Tuesday, 13 January 2015

Thames Path - Henley to Shiplake

  Having completed our Thames Path walks I am now catching up on writing them up. This is the oldest one which did  over two and a half years ago!

Date of Walk: 7 May 2012
Approx Distance of Walk: 4 miles/6.5 km.(There and back)
 Parking/Transport: Car Park on Mill Lane, Henley-on-Thames (Grid Ref  SU 771817)
Starting Point: Mill Lane, Henley-on-Thames.
Finishing Point: Shiplake Lock.

We started the walk just upstream of Henley-on-Thames.
It is a short walk from the car park to the river, and very soon we see Marsh Lock.




There is a lot of debris in the river after recent heavy rains and high water levels.



From the lock, a wooden walkway makes you feel as if you are walking on the river!


The walkway bypasses the weir and leads us back to the river bank path.


A curious looking bride (referred to in the guide book as a cyclopian [sic] bridge) of huge rocks catches the eye on the other side of the river. It is in the grounds of Park Place and is called Conway's Bridge (after a former owner. In 2011 Park Place was sold for £140 million, making it the most expensive house in the UK.)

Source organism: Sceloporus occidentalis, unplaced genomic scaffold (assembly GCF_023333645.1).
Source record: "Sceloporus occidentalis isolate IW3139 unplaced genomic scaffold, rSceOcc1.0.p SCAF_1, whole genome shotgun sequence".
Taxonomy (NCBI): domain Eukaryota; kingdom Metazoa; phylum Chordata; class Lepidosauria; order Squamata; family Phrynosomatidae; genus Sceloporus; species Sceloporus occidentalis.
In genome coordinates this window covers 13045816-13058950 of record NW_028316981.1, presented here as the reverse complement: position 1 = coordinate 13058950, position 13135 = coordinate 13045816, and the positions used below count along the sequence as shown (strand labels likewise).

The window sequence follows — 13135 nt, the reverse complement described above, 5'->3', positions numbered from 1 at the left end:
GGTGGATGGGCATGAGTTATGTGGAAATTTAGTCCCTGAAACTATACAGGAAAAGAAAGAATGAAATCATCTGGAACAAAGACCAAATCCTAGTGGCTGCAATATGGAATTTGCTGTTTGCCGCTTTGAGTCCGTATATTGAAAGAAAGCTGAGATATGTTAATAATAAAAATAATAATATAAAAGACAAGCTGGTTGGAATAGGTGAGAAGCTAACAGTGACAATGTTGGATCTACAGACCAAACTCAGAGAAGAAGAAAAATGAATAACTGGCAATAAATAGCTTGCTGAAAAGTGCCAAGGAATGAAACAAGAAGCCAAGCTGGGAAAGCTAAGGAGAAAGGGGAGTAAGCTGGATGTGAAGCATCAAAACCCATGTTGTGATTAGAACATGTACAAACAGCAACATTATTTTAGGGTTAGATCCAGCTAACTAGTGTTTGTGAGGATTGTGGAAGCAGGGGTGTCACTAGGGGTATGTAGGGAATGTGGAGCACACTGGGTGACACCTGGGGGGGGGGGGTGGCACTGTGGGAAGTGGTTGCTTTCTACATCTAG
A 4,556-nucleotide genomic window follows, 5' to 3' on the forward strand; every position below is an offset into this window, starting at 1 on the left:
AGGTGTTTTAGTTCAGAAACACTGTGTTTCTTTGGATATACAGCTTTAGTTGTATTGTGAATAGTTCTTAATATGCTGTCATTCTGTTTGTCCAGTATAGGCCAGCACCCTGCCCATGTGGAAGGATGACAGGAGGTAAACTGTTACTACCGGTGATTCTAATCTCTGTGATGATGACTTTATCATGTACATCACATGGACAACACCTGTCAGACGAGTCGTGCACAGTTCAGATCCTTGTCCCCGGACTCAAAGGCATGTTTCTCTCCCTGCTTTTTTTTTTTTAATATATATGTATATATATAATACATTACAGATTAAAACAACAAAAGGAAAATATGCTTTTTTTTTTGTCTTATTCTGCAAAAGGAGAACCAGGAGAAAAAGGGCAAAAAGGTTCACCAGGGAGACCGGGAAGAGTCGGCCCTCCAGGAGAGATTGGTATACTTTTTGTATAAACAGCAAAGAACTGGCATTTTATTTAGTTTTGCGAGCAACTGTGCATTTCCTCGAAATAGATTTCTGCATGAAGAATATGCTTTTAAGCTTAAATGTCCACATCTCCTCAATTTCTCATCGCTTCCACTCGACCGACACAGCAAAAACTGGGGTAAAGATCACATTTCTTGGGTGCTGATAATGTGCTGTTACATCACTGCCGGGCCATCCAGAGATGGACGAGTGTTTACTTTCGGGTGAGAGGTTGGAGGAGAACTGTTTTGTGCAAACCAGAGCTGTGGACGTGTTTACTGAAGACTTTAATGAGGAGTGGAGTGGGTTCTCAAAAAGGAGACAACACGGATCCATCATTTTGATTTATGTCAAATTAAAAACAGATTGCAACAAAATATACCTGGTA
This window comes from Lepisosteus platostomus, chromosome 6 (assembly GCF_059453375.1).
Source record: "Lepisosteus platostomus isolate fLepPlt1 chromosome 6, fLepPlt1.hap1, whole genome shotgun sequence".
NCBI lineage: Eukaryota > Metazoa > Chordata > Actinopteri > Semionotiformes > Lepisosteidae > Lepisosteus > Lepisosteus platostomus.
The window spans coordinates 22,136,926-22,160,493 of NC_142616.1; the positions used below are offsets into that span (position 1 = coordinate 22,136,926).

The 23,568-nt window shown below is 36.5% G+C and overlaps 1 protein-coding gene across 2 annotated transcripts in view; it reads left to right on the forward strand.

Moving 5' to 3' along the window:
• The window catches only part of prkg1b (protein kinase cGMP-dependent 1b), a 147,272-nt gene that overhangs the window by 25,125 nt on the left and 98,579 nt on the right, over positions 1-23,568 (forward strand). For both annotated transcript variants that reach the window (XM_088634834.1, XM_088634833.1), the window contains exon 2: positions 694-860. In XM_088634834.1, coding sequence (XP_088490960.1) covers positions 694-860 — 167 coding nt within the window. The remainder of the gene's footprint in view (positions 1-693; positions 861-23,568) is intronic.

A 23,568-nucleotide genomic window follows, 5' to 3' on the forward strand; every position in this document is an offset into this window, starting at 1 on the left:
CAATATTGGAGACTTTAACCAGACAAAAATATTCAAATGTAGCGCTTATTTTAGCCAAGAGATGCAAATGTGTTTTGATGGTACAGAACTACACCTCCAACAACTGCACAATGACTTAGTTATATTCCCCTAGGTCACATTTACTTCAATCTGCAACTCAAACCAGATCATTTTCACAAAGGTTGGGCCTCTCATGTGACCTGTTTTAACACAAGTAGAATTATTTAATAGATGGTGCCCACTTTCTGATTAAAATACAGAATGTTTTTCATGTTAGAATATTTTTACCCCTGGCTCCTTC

This gabled boathouse is one of the many properties on the estate.


After a while the path turns away from the river and a footpath leads past this extraordinary garden with an impressive minature railway.



Even more impressive is the station building.

 


 

The Thames Path continues along a footpath behind riverside properties and eventually leads to Shiplake railway station (the real one!). It is then nearly another kilometer to walk along a quiet residential street before finally reaching Shiplake lock.


The Lock House.





Having reached our destination at the lock, we decided to return by a different route and follow the river bank around a bend in the river. There is a footpath marked on the map but for some reason the Thames Path does not take this route. 


We followed the river with views of some very attractive properties over at Wargrave.



Beautifully manicured lawn.


However as we returned to the Thames Path at Lashbrooke it became quite boggy underfoot, and maybe this is the reason that the National Trail does not follow the river here.

We rejoined our outward route to enjoy some beautiful early evening sunshine over the walkway at Marsh Lock.



Another pleasant walk completed on a nice spring day!

1 comment:

  1. Wow!!!! How the other half live. That looks a great walk. I bet you are missing them.

    ReplyDelete

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